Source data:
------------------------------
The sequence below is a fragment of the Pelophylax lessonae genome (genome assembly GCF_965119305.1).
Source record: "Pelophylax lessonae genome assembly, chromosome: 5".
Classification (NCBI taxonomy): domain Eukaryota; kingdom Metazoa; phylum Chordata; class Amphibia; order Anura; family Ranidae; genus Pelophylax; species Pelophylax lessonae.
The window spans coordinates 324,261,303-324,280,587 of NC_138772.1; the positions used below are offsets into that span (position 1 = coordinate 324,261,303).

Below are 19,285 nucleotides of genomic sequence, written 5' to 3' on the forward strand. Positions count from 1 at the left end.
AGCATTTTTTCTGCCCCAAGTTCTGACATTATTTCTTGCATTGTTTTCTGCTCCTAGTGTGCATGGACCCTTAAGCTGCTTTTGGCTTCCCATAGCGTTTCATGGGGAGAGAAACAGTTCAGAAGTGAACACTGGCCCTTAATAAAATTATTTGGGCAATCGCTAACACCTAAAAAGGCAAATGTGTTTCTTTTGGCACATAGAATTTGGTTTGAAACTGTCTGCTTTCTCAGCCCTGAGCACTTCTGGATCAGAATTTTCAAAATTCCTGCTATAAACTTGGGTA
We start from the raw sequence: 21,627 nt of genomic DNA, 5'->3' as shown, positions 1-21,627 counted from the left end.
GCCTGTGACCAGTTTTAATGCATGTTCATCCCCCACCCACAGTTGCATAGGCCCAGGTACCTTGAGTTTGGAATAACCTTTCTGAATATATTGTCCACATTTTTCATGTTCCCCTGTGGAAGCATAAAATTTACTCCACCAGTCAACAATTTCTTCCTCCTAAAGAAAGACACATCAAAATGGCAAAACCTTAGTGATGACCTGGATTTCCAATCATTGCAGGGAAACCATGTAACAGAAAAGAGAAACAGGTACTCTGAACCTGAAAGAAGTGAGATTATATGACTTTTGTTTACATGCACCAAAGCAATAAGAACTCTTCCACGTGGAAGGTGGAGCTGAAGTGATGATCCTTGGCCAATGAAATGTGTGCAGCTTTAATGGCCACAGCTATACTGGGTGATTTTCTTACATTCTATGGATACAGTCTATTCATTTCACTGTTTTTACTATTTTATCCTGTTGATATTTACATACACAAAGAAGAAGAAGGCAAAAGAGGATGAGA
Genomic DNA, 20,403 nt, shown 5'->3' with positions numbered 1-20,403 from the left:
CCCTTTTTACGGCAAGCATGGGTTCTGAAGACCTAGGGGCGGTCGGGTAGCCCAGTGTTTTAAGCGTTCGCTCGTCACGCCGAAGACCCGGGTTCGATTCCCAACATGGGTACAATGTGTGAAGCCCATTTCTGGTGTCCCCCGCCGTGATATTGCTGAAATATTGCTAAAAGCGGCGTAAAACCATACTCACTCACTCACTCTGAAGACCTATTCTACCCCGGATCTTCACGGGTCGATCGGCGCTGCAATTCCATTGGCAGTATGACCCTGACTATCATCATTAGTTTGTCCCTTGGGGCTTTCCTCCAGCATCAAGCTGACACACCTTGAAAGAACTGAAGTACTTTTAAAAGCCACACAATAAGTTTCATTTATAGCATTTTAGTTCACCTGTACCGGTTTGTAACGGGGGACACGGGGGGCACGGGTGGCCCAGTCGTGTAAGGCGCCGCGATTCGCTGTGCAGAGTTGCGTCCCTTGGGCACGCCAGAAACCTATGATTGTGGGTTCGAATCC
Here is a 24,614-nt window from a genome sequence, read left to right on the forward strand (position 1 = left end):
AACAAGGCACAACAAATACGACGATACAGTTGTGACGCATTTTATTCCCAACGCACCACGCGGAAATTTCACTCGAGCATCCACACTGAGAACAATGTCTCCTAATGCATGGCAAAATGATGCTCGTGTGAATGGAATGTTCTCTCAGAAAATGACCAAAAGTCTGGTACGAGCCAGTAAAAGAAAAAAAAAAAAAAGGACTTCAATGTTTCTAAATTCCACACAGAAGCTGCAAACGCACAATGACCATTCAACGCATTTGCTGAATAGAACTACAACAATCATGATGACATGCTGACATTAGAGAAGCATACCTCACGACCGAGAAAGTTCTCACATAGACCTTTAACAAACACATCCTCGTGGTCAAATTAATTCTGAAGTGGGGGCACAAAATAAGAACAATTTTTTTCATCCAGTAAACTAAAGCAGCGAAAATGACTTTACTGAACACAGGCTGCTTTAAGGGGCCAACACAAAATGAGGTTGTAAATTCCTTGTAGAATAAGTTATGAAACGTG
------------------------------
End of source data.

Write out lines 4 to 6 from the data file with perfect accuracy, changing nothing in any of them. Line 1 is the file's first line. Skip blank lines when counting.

The window spans coordinates 324,261,303-324,280,587 of NC_138772.1; the positions used below are offsets into that span (position 1 = coordinate 324,261,303).

Below are 19,285 nucleotides of genomic sequence, written 5' to 3' on the forward strand. Positions count from 1 at the left end.
AGCATTTTTTCTGCCCCAAGTTCTGACATTATTTCTTGCATTGTTTTCTGCTCCTAGTGTGCATGGACCCTTAAGCTGCTTTTGGCTTCCCATAGCGTTTCATGGGGAGAGAAACAGTTCAGAAGTGAACACTGGCCCTTAATAAAATTATTTGGGCAATCGCTAACACCTAAAAAGGCAAATGTGTTTCTTTTGGCACATAGAATTTGGTTTGAAACTGTCTGCTTTCTCAGCCCTGAGCACTTCTGGATCAGAATTTTCAAAATTCCTGCTATAAACTTGGGTA